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When I moved to Atlanta from California in the late 90s, there were a handful of grocery items I couldn’t find. I expected that. But I was surprised that some cuts of meat seemed to be regional and impossible to come by. It’s not as if I were looking for scrapple or lutefisk. I couldn’t find a beef tri-tip roast in any grocery store or butcher shop in the whole Metro Atlanta area back then. And, believe me, I looked.

tri tip pico de gllo 2 026

Grilled tri-tip lettuce wraps with salsa fresca. A light alternative to traditional tacos without sacrificing flavor.

I always knew this roast as a Santa Maria tri-tip, named after the California Central Coast town where this cut first came to light and is still among the area’s greatest claim to fame – and glory. It’s that good. But it wasn’t until the late 1950s that the tri-tip made its debut. Bob Schutz, a local butcher, stopped grinding it as hamburger and decided to elevate the tri-tip to a steak/roast by cooking it whole. Thank you, Mr. Schutz.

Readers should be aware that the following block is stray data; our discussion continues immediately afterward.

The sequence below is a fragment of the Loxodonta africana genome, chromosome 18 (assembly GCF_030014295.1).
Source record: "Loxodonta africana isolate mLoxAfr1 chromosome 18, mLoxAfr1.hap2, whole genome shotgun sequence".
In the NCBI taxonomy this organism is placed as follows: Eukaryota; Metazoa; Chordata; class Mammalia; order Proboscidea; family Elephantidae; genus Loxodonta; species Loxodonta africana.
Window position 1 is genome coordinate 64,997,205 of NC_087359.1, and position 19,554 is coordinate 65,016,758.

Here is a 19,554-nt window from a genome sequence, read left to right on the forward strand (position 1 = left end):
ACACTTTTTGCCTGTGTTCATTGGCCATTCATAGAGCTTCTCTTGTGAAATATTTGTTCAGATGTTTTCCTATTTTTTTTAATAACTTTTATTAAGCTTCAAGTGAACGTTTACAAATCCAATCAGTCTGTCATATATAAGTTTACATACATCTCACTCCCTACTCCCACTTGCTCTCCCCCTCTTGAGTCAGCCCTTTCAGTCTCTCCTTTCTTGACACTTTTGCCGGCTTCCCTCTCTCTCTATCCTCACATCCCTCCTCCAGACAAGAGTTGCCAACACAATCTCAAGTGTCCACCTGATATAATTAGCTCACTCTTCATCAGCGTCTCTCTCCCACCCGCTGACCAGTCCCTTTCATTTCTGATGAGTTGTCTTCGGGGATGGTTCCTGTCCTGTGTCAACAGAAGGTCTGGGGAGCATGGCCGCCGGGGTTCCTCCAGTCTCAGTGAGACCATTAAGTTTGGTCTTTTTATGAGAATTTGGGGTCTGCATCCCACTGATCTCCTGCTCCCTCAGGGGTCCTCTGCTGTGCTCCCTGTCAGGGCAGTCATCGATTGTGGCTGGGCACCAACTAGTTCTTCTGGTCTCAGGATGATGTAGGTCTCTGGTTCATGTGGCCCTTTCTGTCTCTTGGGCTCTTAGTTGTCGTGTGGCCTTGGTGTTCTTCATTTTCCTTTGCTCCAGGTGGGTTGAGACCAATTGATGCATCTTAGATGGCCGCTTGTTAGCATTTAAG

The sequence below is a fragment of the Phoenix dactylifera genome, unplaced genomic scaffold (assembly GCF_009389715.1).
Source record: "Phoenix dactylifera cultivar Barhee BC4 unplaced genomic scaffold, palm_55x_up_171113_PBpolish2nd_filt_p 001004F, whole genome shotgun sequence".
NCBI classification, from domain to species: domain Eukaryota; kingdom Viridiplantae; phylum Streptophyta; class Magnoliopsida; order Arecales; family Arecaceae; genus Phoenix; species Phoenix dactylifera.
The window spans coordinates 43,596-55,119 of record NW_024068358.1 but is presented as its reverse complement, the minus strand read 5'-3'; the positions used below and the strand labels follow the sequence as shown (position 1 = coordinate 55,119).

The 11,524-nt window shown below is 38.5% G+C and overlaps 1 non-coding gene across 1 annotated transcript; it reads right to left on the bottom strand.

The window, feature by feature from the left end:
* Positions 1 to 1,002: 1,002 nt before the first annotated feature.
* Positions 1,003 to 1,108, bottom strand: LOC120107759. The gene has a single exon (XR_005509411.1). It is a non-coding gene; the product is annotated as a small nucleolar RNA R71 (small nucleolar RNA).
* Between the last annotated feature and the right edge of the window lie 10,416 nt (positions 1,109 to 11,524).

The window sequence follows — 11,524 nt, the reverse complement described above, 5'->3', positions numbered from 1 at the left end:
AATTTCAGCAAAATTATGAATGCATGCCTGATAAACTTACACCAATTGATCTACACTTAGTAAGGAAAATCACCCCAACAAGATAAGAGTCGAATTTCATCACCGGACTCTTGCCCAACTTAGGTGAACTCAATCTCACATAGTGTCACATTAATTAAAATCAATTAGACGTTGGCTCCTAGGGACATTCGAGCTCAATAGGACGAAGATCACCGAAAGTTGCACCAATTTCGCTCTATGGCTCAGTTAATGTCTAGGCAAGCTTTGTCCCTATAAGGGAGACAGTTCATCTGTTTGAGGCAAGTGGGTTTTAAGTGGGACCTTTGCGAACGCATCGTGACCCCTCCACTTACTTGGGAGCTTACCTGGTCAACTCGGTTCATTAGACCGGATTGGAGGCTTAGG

And, so, the South has its smoked pork, Texas claims the brisket as its holy barbecue grail, and California calls the tri-tip king of the grill. And rightfully so.